Digital twins, simulation, synthetic data, and machine learning are being brought together in a sensor fusion project to enhance U.S. security and military training and operations. MS&T Special Correspondent Andy Fawkes reports.

A digital twin is now a commonplace term and is taking on more prominence in a more connected, sensor rich, and data-driven world.  A digital twin serves as the real-time digital counterpart of a physical object, process or person. When they are leveraged across the lifecycle, a digital thread of data and decisions can be created.  Further, as the digital twin can be freely manipulated and recorded in its virtual world, then large “synthetic” datasets of it and its environment can be computer generated. Such synthetic data can assist teaching a computer through machine learning how to react to certain situations or criteria, replacing previously expensive or inaccessible real-world-captured training data. Synthetic data of visual images is particularly common but it can be generated for other sources such as Lidar and combined for sensor fusion projects.

To explore the uses of digital twins and synthetic data we spoke to the SecureAmerica Institute (SAI), Amentum, and Unity about the progress they are making in developing a real-time modeling and simulation framework to model and predict multiple sensor fusion scenarios through machine learning. With the continued exponential growth of sensors and sensor fusion, the project is providing deep insights to their utility and the power of simulation more generally.  Although specifically in support of enhancing the resiliency of U.S. defense manufacturing, the project is also influencing wider technological advancements in military training and operations.

Customer Imperatives

The customer for the sensor fusion project is SAI, which is a private-public partnership “converging technology, economics and policy to enable a secure and resilient U.S. manufacturing and industrial base”.  SAI was originally stood up with a mission focused on cyber security but Darrell Wallace, SAI’s Deputy Director and Chief Technology Officer (CTO) told us: “our mission has evolved to be more broadly the security and resilience of the domestic American supply chain, particularly with emphasis on defense manufacturing”.  As part of the Texas Engineering Experiment Station (TEES), housed at Texas A&M University “we are actually a state agency, so we have a legislated mandate to serve the needs and the best interests of the state of Texas and the nation” Wallace continued.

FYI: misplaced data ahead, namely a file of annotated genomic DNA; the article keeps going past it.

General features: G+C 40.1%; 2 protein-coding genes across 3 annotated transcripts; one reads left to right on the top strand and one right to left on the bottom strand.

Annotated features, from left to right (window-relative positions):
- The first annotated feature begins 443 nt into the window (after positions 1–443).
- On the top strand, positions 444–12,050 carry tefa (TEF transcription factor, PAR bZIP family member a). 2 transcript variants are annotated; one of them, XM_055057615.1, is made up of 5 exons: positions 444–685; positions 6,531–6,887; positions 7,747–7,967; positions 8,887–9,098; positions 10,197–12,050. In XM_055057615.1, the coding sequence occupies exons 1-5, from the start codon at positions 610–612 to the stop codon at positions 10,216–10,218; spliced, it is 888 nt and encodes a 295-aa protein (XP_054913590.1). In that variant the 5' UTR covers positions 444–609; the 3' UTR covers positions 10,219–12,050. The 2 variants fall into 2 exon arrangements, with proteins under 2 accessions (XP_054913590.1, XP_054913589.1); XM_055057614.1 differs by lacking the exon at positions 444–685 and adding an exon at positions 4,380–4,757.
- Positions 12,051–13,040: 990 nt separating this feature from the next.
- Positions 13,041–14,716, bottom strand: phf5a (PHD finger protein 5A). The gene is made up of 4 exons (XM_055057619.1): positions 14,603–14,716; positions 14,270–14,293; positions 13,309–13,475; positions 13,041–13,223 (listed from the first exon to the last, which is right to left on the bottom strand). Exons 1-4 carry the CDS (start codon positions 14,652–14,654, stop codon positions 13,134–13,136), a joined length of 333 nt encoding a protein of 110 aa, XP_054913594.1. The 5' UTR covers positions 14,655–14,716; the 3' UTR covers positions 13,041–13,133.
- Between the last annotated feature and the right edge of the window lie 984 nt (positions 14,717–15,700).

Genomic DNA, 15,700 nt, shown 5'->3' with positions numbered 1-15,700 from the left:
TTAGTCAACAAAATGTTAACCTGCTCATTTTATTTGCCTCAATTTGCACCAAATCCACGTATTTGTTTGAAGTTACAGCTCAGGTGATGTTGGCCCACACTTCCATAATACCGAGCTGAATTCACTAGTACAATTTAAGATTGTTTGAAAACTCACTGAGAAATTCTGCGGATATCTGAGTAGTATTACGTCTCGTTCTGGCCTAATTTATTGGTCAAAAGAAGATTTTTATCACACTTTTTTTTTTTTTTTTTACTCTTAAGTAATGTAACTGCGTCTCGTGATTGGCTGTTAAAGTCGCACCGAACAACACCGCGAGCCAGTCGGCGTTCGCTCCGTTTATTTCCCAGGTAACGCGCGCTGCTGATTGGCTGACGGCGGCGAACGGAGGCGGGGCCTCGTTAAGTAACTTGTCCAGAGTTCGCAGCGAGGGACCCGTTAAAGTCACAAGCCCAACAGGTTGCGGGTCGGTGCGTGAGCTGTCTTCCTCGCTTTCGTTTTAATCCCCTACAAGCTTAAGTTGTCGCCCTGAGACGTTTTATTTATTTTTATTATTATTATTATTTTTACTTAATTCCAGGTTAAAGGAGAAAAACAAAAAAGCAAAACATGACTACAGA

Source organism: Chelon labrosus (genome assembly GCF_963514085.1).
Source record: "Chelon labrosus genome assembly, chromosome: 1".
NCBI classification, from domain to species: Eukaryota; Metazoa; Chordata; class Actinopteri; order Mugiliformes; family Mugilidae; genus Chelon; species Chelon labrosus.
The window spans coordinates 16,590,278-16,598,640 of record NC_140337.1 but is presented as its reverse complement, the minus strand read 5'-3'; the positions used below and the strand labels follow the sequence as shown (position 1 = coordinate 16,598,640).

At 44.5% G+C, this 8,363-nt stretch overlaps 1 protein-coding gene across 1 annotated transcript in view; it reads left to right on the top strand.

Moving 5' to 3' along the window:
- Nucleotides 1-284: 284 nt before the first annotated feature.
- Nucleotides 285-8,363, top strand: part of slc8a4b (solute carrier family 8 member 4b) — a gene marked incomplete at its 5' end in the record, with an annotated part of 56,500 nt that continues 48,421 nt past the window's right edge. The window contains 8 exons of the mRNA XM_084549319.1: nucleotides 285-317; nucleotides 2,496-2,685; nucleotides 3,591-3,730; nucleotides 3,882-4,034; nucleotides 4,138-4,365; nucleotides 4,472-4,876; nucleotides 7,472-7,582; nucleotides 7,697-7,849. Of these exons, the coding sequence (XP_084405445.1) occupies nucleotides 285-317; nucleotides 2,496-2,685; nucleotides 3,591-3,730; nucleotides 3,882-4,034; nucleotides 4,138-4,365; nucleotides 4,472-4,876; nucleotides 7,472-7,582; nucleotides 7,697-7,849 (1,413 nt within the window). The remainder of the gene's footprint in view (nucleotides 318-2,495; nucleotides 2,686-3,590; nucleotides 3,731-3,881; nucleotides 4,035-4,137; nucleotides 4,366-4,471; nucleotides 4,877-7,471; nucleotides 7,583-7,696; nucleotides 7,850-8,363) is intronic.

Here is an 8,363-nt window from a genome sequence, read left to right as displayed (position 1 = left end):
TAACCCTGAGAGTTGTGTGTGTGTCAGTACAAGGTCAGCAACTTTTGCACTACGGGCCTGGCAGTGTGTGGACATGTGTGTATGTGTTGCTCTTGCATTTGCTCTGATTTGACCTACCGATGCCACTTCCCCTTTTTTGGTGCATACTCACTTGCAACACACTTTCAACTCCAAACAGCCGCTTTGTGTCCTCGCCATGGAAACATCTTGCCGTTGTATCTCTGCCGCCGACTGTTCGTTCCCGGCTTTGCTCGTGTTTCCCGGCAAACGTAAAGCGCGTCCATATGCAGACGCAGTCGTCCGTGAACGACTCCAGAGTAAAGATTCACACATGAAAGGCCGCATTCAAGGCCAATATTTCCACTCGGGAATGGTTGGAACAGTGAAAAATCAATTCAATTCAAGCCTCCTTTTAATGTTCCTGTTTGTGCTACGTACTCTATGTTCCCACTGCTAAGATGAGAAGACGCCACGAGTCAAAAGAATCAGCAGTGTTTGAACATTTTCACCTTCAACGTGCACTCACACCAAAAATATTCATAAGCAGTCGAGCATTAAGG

“Part of what we've been able to do is to support some seed research projects in technology areas and in activities that help move the needle in favor of our mission objectives”, the CTO explained. “Because of the importance of sensor fusion in the context of smart manufacturing we were able to fund the project with Amentum and Unity. Of course, it isn't too hard to see these uses of sensor fusion expanding into much broader applications such as training”.  Big data is also an issue that is driving SAI’s interest. In manufacturing “we are collecting data at a very high rate, and you can get “analysis paralysis” especially if you cannot coordinate across many different sources” Wallace explained. He continued, “we must do everything we can to enhance our situational awareness to improve our efficiency and our responsiveness to threats … whether that be an organically evolving situation or detecting an active intrusion or attack”.

Warehouse Sensors

The use case selected for the project is centered around the security of a manufacturing warehouse and is focussed on the optimisation of cameras and Lidar sensors and their position. It has been developed by Amentum in partnership with Unity Technologies and was competitively selected from among 30 proposals received by SAI.  

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The application demonstrates how computer vision and sensor fusion of video cameras (top) and Lidar sensors (bottom) can enhance security, surveillance and safety in a warehouse environment.